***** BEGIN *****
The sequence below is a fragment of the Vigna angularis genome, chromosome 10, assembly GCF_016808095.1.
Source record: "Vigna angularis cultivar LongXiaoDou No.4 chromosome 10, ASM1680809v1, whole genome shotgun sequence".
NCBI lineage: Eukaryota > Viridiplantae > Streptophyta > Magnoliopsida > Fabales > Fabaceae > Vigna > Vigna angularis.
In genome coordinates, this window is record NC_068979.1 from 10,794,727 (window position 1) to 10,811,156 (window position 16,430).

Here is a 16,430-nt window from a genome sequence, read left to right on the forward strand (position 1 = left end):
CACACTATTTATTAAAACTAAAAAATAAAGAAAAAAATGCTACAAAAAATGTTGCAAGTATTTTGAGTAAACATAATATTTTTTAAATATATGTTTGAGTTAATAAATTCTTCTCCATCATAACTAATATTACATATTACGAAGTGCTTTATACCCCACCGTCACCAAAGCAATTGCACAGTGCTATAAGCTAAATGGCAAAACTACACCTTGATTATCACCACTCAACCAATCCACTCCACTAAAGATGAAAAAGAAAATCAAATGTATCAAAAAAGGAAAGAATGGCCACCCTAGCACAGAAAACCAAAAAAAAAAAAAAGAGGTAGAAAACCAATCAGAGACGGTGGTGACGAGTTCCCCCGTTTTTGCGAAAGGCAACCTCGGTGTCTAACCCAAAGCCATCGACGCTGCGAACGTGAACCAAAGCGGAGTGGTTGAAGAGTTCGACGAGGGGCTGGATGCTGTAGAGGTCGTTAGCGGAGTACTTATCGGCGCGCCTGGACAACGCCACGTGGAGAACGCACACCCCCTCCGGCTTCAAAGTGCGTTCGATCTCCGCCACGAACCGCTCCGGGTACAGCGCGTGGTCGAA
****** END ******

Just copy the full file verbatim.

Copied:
The sequence below is a fragment of the Vigna angularis genome, chromosome 10, assembly GCF_016808095.1.
Source record: "Vigna angularis cultivar LongXiaoDou No.4 chromosome 10, ASM1680809v1, whole genome shotgun sequence".
NCBI lineage: Eukaryota > Viridiplantae > Streptophyta > Magnoliopsida > Fabales > Fabaceae > Vigna > Vigna angularis.
In genome coordinates, this window is record NC_068979.1 from 10,794,727 (window position 1) to 10,811,156 (window position 16,430).

Here is a 16,430-nt window from a genome sequence, read left to right on the forward strand (position 1 = left end):
CACACTATTTATTAAAACTAAAAAATAAAGAAAAAAATGCTACAAAAAATGTTGCAAGTATTTTGAGTAAACATAATATTTTTTAAATATATGTTTGAGTTAATAAATTCTTCTCCATCATAACTAATATTACATATTACGAAGTGCTTTATACCCCACCGTCACCAAAGCAATTGCACAGTGCTATAAGCTAAATGGCAAAACTACACCTTGATTATCACCACTCAACCAATCCACTCCACTAAAGATGAAAAAGAAAATCAAATGTATCAAAAAAGGAAAGAATGGCCACCCTAGCACAGAAAACCAAAAAAAAAAAAAAGAGGTAGAAAACCAATCAGAGACGGTGGTGACGAGTTCCCCCGTTTTTGCGAAAGGCAACCTCGGTGTCTAACCCAAAGCCATCGACGCTGCGAACGTGAACCAAAGCGGAGTGGTTGAAGAGTTCGACGAGGGGCTGGATGCTGTAGAGGTCGTTAGCGGAGTACTTATCGGCGCGCCTGGACAACGCCACGTGGAGAACGCACACCCCCTCCGGCTTCAAAGTGCGTTCGATCTCCGCCACGAACCGCTCCGGGTACAGCGCGTGGTCGAA